The present invention disclosed and claimed herein comprises a semiconductor memory operable in either the page mode or the static column decode mode. The memory includes an array of elements arranged in rows and columns, access to a memory element provided by a selection of one of the rows or columns. The row is accessed by receiving and latching the row address in a row address latch in response to receiving RAS and decoding the latched address for activation of one of the word lines in the array. A column is accessed in either the page mode or the static column decode mode through the use of a transparent column address latch. The transparent latch is operable in the page mode to latch a column address for decoding by a column decoder in response to receiving the column address strobe. In the static column decode mode, the transparent latch is made transparent to continually apply the column address to the column decoder such that access is maintained only during the presence of the column address. A sequence detector is provided for detecting the sequence of RAS and CAS to control the transparent latch. When RAS precedes CAS, the page mode is selected, and when CAS precedes RAS, the static column decode mode is selected.
For a more complete understanding of the present invention and the advantages thereof, reference is now made to the following description taken in conjunction with the accompanying Drawings in which:
FIG. 1 illustrates a schematic block diagram of the memory of the present invention for operating in either the page mode or the static column decode mode;
FIG. 2 illustrates a timing diagram for the page mode of the operation;
FIG. 3 illustrates a timing diagram for the static column decode mode of operation;
FIG. 4 illustrates a schematic block diagram of the RAS/CAS sequential detection circuit;
FIG. 5 illustrates a logic diagram of the Y-enable circuit; and
FIG. 6 illustrates a logic diagram for the transparent column latch.
Referring now to FIG. 1, there is illustrated a schematic block diagram of a semiconductor memory operable to access a memory array 10 in both the page mode and the SCD mode. The memory array 10 is a conventional array of memory elements arranged in rows and columns. This can either be a Read Only Memory (ROM) or a Random Access Memory (RAM). One example of a RAM array is illustrated in U.S. Pat. Nos. 3,940,747, issued Feb. 24, 1976 to Kitagawa and 4,081,701, issued to White et al. on Mar. 20, 1978, both assigned to Texas Instruments Incorporated. Memory elements in the array 10 are accessed by activating one of a plurality of word lines 12 for selecting the row and one of a plurality of Y-decode lines (not shown) for selecting the desired column or columns.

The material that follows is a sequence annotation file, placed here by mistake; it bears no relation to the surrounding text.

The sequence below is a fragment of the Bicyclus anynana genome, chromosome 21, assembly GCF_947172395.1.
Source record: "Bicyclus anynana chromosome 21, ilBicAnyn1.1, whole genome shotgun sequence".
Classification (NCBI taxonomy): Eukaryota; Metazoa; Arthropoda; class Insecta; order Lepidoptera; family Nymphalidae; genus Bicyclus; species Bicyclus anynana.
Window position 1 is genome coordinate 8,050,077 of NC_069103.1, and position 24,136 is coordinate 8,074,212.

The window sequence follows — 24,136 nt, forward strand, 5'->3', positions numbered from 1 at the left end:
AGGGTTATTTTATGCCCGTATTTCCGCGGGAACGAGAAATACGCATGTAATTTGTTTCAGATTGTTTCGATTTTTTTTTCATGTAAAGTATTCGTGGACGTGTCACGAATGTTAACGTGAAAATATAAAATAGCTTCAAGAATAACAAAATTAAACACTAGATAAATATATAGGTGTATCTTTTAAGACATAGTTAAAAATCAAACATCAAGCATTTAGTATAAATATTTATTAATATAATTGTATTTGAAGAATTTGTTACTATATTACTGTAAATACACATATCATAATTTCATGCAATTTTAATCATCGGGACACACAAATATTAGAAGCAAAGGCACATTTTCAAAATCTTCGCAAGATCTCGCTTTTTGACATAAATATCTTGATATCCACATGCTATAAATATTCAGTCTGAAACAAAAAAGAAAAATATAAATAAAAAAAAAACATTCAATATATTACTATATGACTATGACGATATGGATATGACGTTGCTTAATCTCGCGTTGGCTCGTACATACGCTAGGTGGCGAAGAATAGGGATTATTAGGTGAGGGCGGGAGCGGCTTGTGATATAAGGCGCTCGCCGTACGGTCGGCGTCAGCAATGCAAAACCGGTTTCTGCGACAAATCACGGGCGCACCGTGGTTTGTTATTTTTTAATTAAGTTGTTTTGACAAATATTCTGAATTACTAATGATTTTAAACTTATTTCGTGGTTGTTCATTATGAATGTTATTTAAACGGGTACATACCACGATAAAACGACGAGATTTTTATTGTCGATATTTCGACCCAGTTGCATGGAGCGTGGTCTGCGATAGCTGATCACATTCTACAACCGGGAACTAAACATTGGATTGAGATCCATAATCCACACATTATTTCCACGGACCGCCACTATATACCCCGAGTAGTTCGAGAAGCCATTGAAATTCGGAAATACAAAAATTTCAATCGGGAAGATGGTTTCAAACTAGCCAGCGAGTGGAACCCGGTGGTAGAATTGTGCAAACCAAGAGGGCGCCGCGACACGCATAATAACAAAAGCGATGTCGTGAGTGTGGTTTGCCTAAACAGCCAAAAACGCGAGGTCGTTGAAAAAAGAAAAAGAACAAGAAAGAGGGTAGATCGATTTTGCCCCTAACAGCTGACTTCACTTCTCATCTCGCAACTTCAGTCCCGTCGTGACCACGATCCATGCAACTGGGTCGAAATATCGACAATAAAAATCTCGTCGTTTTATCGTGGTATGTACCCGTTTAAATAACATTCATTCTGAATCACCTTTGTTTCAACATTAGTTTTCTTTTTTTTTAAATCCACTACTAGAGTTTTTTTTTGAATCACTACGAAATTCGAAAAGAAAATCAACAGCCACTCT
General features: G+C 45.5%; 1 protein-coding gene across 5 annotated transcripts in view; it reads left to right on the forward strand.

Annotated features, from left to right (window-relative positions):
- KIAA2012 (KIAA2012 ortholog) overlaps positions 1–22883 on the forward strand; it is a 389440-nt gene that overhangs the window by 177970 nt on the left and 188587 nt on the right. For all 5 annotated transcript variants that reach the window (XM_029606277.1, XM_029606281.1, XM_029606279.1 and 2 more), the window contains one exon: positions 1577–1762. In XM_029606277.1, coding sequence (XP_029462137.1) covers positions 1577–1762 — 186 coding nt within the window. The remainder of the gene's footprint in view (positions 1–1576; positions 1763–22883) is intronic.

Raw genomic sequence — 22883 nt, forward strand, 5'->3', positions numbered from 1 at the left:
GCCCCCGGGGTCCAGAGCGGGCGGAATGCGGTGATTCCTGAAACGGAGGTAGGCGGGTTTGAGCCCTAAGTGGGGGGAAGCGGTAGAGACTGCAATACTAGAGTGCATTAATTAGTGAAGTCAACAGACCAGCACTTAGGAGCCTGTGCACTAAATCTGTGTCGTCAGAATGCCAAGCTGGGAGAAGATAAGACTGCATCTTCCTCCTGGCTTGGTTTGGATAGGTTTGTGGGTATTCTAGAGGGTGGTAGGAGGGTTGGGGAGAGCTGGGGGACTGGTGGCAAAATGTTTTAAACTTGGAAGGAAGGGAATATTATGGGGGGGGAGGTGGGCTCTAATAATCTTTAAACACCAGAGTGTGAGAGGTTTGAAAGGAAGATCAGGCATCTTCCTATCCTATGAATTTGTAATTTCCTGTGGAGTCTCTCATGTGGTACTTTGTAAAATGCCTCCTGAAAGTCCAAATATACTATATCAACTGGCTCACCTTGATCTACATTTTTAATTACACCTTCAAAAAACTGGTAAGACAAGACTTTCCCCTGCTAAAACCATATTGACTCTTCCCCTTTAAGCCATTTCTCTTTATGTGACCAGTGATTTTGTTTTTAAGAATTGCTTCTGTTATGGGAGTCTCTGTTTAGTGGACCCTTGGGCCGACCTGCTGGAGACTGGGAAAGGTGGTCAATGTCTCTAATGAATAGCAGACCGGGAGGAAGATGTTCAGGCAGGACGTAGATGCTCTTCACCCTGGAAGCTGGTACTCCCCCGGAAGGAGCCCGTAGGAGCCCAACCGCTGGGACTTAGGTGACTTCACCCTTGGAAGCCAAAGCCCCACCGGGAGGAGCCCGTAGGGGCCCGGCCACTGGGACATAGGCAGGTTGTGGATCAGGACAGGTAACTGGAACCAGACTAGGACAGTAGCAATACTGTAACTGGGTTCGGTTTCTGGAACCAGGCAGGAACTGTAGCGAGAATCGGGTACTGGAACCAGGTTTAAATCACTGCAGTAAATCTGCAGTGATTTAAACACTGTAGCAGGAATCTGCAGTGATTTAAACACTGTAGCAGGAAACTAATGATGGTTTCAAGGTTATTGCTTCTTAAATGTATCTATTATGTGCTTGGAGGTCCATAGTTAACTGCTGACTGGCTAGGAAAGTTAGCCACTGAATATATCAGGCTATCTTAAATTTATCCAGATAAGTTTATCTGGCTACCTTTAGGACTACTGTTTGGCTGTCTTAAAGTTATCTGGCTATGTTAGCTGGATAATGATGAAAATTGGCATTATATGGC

An address is input on address lines 14 to an address bus 16. The address bus 16 is input to a row address latch 18 and also into a column address transparent latch 20. The address on the lines 14 is multiplexed to first input the row address into the row address latch 18 and then the column address into the column address latch 20. The row address latch 18 is then output on a bus 22 to a row decode circuit 24, the output of which comprises the word lines 12. In a similar manner, the column address latch 20 latches the column address on the input of a column decoder 26 through a latched address bus 28. As will be described hereinbelow, the column address latch 20 has two modes of operation. In the first mode, it operates as a latch for latching the data in response to receiving a column address strobe and, in the second mode, connects the address bus 16 and the latched address bus 28 together to become "transparent". The first mode allows paging and the second mode allows operation in the static column decode mode "SCD". The column address latch 20 is controlled by a RASAS/ sequence detect circuit 30 which receives the RAS and CAS signals and determines whether RAS precedes CAS or CAS precedes RAS. The detector 30 outputs a signal RBC which is high when RAS occurs first and low when CAS occurs first. RBC is input to a Y-enable circuit 31 which controls the operation of the column address latch 20 in determining the operating mode thereof.